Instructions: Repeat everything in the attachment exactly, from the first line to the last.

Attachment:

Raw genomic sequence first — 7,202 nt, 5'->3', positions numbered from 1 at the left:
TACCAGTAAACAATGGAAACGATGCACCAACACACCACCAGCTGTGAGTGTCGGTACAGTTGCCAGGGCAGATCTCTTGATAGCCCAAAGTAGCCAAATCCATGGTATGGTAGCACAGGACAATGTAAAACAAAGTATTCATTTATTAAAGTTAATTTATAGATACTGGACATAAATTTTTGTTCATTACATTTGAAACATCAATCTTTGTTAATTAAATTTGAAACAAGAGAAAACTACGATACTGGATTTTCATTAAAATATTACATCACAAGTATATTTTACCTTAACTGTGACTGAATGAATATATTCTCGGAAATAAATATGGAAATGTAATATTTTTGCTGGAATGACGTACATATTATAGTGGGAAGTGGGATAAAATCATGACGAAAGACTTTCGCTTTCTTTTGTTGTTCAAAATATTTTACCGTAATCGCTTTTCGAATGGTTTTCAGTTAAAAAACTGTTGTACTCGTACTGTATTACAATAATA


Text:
Raw genomic sequence first — 7,202 nt, 5'->3', positions numbered from 1 at the left:
TACCAGTAAACAATGGAAACGATGCACCAACACACCACCAGCTGTGAGTGTCGGTACAGTTGCCAGGGCAGATCTCTTGATAGCCCAAAGTAGCCAAATCCATGGTATGGTAGCACAGGACAATGTAAAACAAAGTATTCATTTATTAAAGTTAATTTATAGATACTGGACATAAATTTTTGTTCATTACATTTGAAACATCAATCTTTGTTAATTAAATTTGAAACAAGAGAAAACTACGATACTGGATTTTCATTAAAATATTACATCACAAGTATATTTTACCTTAACTGTGACTGAATGAATATATTCTCGGAAATAAATATGGAAATGTAATATTTTTGCTGGAATGACGTACATATTATAGTGGGAAGTGGGATAAAATCATGACGAAAGACTTTCGCTTTCTTTTGTTGTTCAAAATATTTTACCGTAATCGCTTTTCGAATGGTTTTCAGTTAAAAAACTGTTGTACTCGTACTGTATTACAATAATA